Plus updates on live events in the Niger Delta. Dance the Guns is a co-production between Numbi, Action Saro-Wiwa and Sable LitMag. Hosted by Kadija Sesay (Sable) and Kinsi Abdulleh (Numbi). Come and make some noise for Ken, whose people are still fighting for justice.

See you there. Book Now.

A Guest Post: DANCE AND DISRUPT

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caribbean lady gathers moss

by Atillah Springer, the LAB and ZIFF

LAB ZIFF Catalogue 3The notion of development is often a tricky concept to navigate. We have bartered with market women from Kingston to Accra and walked the hills of Haiti, denuded of mahogany forests to repay France, and know that entrepreneurship lives, but that wealth remains elusive for many in the Global South, and that a country may have untold natural wealth, quickly decimated and gone to enable another’s growth. By contrast, we have lived and worked in the major cities of the Global North, where there remains insufficient awareness that its comfort and development is built on a result of centuries of heavily asymmetrical systems. We observe vestiges of this past where inequalities persist among nations and discrimination and exclusion also manifests. Moreover, tens of years after decolonisation, the view of development still remains largely defined based on the likeness to the Global North.

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Beat It like a Good Friday Bobolee

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A community betrayed is a community undone. It is a neverending story of the human condition played out in Trinidad and Tobago’s own often brutal history, at endless moments when communities have made attempts to stand against injustice. In the absence of armed struggle, right to recall, effective or enforced environmental laws, and other forms of justice for communities, we laugh through our anger and frustration — and beat a bobolee instead.

Like so many other cultural forms in Trinidad and Tobago, the Good Friday bobolee — usually made of simple household materials — is a piece of performance art that goes much deeper than its ragged clothes. A bobolee is a public shaming of those who think that title, position, or social status are any protection from the wrath of the people.

Read the original article in the Current Issue of Caribbean Beat here:

Support Community Healing in Haiti

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I’m planning my first trip to Haiti next month as part of Ayiti Resurrect a collective of artists, farmers, holistic healers and cultural workers who have come together to contribute their skills to healing the trauma of post-earthquake Haiti.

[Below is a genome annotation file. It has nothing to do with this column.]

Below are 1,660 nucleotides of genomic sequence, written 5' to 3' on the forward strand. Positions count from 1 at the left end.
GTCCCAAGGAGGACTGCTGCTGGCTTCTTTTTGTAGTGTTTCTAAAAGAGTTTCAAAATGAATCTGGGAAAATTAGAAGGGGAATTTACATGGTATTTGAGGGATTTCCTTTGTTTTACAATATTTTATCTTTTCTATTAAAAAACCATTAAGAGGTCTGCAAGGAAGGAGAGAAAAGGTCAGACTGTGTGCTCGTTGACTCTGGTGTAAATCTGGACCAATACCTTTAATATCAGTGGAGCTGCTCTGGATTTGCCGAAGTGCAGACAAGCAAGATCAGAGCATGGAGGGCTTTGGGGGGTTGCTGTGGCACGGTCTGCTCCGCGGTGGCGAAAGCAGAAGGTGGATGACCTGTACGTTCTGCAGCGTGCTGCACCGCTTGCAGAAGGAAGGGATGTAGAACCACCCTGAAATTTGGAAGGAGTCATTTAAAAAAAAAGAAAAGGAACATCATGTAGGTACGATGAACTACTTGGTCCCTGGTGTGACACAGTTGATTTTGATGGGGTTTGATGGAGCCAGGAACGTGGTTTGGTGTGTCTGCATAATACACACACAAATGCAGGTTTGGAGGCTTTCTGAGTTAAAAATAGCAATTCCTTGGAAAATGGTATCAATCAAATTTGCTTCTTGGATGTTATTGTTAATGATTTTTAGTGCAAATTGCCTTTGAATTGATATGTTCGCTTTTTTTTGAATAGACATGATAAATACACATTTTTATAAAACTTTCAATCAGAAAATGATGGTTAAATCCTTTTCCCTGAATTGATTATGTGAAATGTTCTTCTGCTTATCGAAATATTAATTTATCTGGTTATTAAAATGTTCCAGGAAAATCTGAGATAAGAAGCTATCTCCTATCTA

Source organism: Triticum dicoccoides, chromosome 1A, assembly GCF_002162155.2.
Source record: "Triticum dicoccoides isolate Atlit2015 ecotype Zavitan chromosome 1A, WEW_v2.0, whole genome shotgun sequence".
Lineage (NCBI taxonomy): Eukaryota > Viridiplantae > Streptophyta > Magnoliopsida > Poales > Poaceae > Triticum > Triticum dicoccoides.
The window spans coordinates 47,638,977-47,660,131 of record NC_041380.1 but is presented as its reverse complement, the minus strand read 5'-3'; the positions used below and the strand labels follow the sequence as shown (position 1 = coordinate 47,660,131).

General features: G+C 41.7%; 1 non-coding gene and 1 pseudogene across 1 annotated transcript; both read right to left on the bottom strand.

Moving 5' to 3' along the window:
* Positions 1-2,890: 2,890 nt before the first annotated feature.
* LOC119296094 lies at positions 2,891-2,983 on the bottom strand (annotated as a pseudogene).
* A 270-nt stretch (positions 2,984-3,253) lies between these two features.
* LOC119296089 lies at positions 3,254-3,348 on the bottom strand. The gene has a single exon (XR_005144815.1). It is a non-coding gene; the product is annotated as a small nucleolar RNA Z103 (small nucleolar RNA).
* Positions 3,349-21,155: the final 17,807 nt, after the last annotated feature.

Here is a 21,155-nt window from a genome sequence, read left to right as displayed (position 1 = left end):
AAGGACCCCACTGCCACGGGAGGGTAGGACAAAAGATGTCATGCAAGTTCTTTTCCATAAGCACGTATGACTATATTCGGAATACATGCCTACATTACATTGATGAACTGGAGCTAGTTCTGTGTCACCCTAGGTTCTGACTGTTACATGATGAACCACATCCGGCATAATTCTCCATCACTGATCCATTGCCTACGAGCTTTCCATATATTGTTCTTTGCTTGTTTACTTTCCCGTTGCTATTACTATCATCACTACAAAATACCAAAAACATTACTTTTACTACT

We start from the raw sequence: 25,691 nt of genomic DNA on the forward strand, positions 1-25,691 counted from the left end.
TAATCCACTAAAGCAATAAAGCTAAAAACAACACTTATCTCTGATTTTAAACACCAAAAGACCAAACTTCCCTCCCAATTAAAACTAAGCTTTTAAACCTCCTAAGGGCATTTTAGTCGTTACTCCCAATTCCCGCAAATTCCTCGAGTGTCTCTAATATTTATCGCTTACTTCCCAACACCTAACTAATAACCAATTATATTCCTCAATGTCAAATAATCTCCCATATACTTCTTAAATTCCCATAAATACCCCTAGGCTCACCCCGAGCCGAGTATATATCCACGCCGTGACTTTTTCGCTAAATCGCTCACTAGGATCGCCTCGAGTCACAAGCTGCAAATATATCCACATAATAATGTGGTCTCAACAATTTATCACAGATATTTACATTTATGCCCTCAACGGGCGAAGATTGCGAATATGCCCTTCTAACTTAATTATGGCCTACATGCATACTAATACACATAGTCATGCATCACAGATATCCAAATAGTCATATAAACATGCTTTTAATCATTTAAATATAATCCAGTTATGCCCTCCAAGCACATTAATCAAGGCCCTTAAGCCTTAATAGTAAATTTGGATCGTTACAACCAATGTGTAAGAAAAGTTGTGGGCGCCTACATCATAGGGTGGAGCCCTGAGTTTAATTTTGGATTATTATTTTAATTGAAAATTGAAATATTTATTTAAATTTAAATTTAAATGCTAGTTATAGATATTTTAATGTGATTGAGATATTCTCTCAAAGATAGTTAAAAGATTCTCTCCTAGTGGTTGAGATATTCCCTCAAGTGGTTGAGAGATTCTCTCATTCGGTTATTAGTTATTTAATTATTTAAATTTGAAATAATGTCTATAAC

We’re just $500 away from our goal of USD10,000, which goes towards supporting community based programmes in farming, the arts, women’s empowerment, computer literacy, sustainable energy.
I’m excited about this project because it represents a critical shift in the approach to ‘charity work’. It’s not about giving handouts and being the saviour, it’s about being there and asking the community what their needs are and doing the work that leads to sustainable livelihoods.
So if you have please give and if you don’t please share the info with someone who might. Also if you’re in Trinidad we are hosting an event on April 9th at Big Black Box at which you can contribute cash and/or essential needs like First Aid items, women’s sanitary wear, small toys (no guns please).

Letter to Senators from the Citizens Assembly

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Dear Senators,

We write to inform you that an Assembly of Citizens drawn from a number of civil society organisations has joined the call for a halt to the parliamentary debate on the Constitution Amendment Bill, 2014.
The Assembly, which was held under the auspices of the Lloyd Best Institute of the West Indies on Sunday 24 August, 2014, wishes to alert you to the fact that the proposed amendment to the Constitution has been brought before you without input from the public. This is in direct contradiction to the Prime Minister’s pledge of engaging “a system of participatory democracy” as the basis of the Commission’s work. Specifically, we point you to her statement on the occasion of the launch of the Commission on March 02, 2013: